Flexible NHS staff ‘face privatisation’
The government is to seek private sector investment in the management of 50,000 temporary NHS staff, prompting fears about privatisation of the health service.
Karen Jennings, the Unison union’s head of health, told politics.co.uk plans by the Department of Health (DoH) to explore investment opportunities at NHS Professionals were “purely about Tory plans to promote privatisation”.
The government insisted the purpose of the move was to save the NHS money, however, and that it viewed the body in question as a “business, not a public service”.
NHS Professionals manages a pool of 50,000 workers and is currently wholly owned by the government. It provides workers for about two million shifts a year for NHS organisations which need extra labour.
“The department intends to hold meetings for discussion with the private sector on potential options and opportunities to invest in NHS Professionals,” the DoH said in a statement released this morning.
“Parties interested in this opportunity are encouraged to contact the Department of Health.”
Ms Jennings said the move risked undermining the original purpose of NHS Professionals – “because private agencies were ripping off hospitals by charging them outrageous fees for recruiting or finding staff for shifts”.
She added: “It makes no sense at all to bring back private companies who will want their slice of the action in return.
“This proposal is purely about Tory plans to promote privatisation and hive off parts of the NHS to private companies, regardless of the consequences on patient care.
“At a time when hospitals are being forced to make huge savings pushing up staffing costs unnecessarily is very damaging.”
Several private sector companies already provide temporary staff to hospitals in the same way that agencies provide flexible staff elsewhere in the public sector, however.
Ed Burns, of consultancy firm Newton which has helped over ten NHS trusts deliver efficiency savings, said most used a number of companies to provide their ‘bank’ cover.
“Depending on how it is run, it could make cost-cutting easier or harder,” he told politics.co.uk.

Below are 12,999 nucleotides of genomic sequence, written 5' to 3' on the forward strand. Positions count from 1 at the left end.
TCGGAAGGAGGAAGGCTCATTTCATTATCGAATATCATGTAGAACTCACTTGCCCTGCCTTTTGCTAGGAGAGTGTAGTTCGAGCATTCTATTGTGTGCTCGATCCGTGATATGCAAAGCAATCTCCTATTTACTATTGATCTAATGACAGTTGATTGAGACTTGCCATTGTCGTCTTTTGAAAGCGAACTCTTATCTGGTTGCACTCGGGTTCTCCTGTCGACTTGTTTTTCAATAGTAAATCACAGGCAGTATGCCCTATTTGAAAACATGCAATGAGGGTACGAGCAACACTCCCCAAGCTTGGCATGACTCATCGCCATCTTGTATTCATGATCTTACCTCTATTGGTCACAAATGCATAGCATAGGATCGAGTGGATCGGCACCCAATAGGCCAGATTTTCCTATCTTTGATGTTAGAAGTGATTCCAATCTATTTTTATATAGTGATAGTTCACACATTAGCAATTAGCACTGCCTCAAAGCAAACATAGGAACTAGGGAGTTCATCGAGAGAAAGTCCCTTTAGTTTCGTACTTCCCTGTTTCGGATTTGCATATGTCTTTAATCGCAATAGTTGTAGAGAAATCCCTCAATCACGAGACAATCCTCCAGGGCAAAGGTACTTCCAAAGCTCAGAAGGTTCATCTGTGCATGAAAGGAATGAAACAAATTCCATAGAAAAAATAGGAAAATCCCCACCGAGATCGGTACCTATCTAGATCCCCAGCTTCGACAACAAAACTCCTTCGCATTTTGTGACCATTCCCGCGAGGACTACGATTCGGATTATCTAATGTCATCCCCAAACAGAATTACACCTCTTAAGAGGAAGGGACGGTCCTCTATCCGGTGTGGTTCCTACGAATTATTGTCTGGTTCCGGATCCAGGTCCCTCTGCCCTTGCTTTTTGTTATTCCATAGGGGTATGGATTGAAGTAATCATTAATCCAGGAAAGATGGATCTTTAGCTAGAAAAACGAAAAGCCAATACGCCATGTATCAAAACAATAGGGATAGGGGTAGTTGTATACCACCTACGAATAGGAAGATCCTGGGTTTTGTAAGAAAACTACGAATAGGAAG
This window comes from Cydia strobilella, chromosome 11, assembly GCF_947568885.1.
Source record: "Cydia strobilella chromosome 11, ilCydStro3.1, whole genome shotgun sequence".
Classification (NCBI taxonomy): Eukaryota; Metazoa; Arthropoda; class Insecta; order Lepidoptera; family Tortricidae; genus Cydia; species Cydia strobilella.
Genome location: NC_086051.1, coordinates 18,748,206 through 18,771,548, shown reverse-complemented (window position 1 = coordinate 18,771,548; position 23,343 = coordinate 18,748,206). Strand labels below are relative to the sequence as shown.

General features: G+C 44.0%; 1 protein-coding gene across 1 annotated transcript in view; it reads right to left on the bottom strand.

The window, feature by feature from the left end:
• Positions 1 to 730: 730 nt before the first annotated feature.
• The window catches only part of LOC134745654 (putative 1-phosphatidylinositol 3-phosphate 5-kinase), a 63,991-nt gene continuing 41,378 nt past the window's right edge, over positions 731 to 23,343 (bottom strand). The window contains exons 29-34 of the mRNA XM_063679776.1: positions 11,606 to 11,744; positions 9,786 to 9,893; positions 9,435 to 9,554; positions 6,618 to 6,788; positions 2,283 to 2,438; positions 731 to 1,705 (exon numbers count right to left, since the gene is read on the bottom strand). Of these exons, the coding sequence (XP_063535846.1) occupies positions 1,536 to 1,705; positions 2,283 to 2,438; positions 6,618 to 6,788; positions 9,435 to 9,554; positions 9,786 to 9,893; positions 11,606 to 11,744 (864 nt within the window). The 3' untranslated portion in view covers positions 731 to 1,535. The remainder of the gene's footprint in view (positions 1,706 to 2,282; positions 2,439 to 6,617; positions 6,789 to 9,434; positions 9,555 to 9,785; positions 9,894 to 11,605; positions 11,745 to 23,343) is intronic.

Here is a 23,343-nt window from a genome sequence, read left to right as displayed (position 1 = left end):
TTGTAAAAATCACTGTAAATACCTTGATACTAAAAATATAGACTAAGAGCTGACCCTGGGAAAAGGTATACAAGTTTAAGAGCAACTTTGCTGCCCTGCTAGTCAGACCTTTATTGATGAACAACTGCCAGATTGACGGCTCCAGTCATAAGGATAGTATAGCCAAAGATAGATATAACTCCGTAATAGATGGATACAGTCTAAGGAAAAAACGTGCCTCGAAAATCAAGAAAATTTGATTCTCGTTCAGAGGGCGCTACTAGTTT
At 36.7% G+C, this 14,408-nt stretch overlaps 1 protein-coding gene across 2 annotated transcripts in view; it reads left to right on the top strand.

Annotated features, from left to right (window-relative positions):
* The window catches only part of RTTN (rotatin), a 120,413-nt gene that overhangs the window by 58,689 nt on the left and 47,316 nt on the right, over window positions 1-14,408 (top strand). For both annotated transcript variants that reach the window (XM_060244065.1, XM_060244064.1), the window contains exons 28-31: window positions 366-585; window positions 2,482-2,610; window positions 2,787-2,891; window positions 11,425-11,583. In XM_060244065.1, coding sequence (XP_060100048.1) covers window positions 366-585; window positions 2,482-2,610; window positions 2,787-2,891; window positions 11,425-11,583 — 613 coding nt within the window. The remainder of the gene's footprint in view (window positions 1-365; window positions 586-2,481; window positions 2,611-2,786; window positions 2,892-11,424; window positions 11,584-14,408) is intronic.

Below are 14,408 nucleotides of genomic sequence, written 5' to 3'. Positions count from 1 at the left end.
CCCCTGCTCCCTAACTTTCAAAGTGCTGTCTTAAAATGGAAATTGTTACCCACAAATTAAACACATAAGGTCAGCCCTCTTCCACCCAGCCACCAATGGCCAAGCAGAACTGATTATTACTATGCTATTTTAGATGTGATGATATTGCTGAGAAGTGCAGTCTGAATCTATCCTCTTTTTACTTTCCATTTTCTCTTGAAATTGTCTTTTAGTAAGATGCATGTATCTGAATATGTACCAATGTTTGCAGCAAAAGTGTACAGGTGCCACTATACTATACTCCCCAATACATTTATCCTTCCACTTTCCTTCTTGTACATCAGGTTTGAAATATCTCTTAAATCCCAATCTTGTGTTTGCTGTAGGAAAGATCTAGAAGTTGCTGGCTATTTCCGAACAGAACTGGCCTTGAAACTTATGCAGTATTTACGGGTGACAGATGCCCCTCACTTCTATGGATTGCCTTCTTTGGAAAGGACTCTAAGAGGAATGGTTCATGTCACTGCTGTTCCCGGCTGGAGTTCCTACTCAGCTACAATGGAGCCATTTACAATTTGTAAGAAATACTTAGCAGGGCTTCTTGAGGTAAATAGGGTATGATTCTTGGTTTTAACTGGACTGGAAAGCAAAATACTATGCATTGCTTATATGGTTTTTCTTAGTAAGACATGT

“Using temporary staff is always going to be more expensive than providing internal flexibility. However it is only ever sensible to provide a certain amount of cover internally – and this is only usually focused on nursing and admin/clerical staff.
“Getting manning levels right and having visibility and flexibility across a whole trust and not merely within departments would have advantages regardless of how a hospital is using temporary staff.”
Mr Burns argued that companies providing lower-cost solutions for hospitals would help lower market rates and save hospitals money.
Getting the balance right between permanent and flexible staff offered much greater scope for real savings, however.
He added: “It’s also vital that their HR departments put in place contractual arrangements to ensure their staff provide a minimum amount of overtime before being able to work with private sector bank agencies.”
A DoH spokesperson said the government wanted to explore ways in which the commercial skills of the independent sector could make NHS Professionals more efficient.
She insisted the body was “not an agency”. “It is an outsource service provider, and its primary role is to manage the flexible staff bank for NHS Trusts.
“NHS Professionals is often able to manage the flexible staff bank more efficiently and effectively than NHS Trusts managing it themselves, so it reduces the cost of running the staff bank, and helps organisations reduce their dependence on external agencies.
“NHS Professionals will only thrive if it continues to outperform NHS Trusts managing the service themselves. We want to discuss options with potential independent sector investors that could help to achieve this, and ultimately improve services outcomes for patients.”